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“To crave the result but not the process, is to guarantee disappointment.”

– James Clear

In winter, leaky waders can end the day. The wrong traction can cause a slip. Wading boots that are too tight can lead to cold toes. Icey guides can break a rod. Too many layers and you sweat. Too few layers and you shiver. Cold fingers and you struggle to tie on a fly. To guarantee success, winter angler’s must crave the process.

Silver Creek
The Nature Conservancy portion of Silver Creek is closed; however, the Creek from Kilpatrick Bridge down through Point of Rocks will remain open until the end of March. On mild days, layer up and put on your 4 mm neoprene waders for some float tubing in the pond. During the most pleasant time of day a midge hatch will occur and bring trout to the surface. Otherwise, try slow swinging leeches or dead drifting small midge patterns.

Big Wood
The Wood really begins to shine this time of year. As we approach March, the winter midge action can be fantastic. The recent warming trend (relative to January’s freeze) has opened up the river and most of the ice has melted away allowing anglers to spread out both above and below the confluence of Warm Springs. Of course, you should still be wary of the ice along the edges. In the right spots, you may find a brief window of intense surface feeding during the warmest time of the day. For these trout, tiny trailing shuck midge patterns tied to 6 or 6.5 tippet is a good approach. Sometimes a non-beaded midge tied on a short dropper off a high vis dry can work as well. Depending on the water type, a simple dry dropper rig with a beaded midge might be best. If the water is deep, rigging an indicator and running a double nymph rig can be productive.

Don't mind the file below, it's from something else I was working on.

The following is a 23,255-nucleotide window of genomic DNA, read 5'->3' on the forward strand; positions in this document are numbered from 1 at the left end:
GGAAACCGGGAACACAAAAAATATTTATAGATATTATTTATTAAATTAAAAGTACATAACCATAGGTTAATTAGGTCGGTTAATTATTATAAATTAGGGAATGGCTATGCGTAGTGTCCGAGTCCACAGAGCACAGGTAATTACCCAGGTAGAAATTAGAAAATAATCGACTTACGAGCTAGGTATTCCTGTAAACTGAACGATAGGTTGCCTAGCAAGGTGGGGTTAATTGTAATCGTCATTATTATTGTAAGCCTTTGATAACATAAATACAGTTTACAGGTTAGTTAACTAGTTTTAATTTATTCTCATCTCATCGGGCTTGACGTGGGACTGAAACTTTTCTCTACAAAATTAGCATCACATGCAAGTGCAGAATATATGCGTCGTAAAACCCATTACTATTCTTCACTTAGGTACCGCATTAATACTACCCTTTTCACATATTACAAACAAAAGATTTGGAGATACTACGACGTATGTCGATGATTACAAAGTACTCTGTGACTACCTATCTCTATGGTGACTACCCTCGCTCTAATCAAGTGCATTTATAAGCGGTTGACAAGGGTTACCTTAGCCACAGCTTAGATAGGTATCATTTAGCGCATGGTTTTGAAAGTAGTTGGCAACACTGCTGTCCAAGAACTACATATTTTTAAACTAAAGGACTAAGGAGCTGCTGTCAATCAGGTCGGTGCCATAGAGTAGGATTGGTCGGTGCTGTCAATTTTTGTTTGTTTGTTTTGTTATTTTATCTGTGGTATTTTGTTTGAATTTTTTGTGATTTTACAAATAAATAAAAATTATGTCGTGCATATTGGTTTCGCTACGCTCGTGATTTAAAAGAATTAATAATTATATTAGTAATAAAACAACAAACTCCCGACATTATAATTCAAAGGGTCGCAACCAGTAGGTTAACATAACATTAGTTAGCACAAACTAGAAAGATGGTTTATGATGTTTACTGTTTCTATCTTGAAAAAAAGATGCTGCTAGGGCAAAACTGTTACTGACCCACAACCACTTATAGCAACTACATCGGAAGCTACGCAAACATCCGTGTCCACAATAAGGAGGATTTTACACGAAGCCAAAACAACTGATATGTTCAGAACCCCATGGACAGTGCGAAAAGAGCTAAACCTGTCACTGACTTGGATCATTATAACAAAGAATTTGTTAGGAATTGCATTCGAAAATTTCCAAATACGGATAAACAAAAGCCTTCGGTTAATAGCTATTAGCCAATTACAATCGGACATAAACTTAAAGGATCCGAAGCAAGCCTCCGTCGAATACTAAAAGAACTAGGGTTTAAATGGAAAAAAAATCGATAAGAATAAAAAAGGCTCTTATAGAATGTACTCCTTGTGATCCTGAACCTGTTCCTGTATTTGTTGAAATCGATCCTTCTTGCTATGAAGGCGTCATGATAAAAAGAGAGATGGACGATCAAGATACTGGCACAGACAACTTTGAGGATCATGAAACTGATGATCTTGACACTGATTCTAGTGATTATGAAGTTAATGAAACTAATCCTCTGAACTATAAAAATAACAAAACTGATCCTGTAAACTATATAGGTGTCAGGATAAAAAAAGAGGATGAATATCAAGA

The Big Lost
If you have time for a full day of fishing make the trek through Arco and up to the town of Mackay to the Lower Lost. With the low, cold water, the trout will congregate in the deeper runs. Depending on the day, a strong midge hatch should occur in the late afternoon and bring fish up. However, nymphing with small flies and light tippet is most productive.

South Fork of the Boise
The sun is hanging a tad longer each day over the canyon rim triggering a decent midge hatch. Seek the slow deep runs and scan the seams for subtle surface feeders. For tackle, try small midge imitations and fine tippet to fool these selective trout. There are plenty of white fish willing to eat a beaded nymph as well. As always, don’t go without the proper vehicle and winter accessories: a 4-wheel drive, chains, sleeping bag, extra food and water.

Big Wood: Midge | Perdigons | Bishop’s Dynamite |  Zebra Midge in black, red, or olive

Silver Creek: Midge | Bullet French Nymph | DB Zebra Midge in black, red, or olive | Pine Squirrel Leech

Big Lost Flies: Midge | Perdigons | Bishop’s Dynamite |  Zebra Midge in black, red, or olive

South Fork of the Boise: Midge | Perdigons | Pat’s Rubber Legs




Silver Creek 89.8 cfs
Big Wood 135 cfs
The Lost Below Mackay 116 cfs
Salmon 398 cfs
South Fork of the Boise 295 cfs